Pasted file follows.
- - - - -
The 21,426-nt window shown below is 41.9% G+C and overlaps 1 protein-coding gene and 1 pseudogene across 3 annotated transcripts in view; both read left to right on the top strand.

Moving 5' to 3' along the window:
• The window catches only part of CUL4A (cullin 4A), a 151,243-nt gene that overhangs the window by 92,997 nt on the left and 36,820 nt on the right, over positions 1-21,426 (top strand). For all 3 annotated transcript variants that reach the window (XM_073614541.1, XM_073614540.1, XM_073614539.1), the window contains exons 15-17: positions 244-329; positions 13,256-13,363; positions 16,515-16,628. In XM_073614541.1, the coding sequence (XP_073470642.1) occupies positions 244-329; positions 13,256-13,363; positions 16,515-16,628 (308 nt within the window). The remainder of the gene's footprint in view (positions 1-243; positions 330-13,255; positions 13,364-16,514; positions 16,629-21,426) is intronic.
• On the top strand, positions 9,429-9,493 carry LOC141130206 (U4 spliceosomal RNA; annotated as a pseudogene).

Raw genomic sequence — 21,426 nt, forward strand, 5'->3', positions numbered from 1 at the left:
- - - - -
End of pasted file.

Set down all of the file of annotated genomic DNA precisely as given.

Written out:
The 21,426-nt window shown below is 41.9% G+C and overlaps 1 protein-coding gene and 1 pseudogene across 3 annotated transcripts in view; both read left to right on the top strand.

Moving 5' to 3' along the window:
• The window catches only part of CUL4A (cullin 4A), a 151,243-nt gene that overhangs the window by 92,997 nt on the left and 36,820 nt on the right, over positions 1-21,426 (top strand). For all 3 annotated transcript variants that reach the window (XM_073614541.1, XM_073614540.1, XM_073614539.1), the window contains exons 15-17: positions 244-329; positions 13,256-13,363; positions 16,515-16,628. In XM_073614541.1, the coding sequence (XP_073470642.1) occupies positions 244-329; positions 13,256-13,363; positions 16,515-16,628 (308 nt within the window). The remainder of the gene's footprint in view (positions 1-243; positions 330-13,255; positions 13,364-16,514; positions 16,629-21,426) is intronic.
• On the top strand, positions 9,429-9,493 carry LOC141130206 (U4 spliceosomal RNA; annotated as a pseudogene).

Raw genomic sequence — 21,426 nt, forward strand, 5'->3', positions numbered from 1 at the left: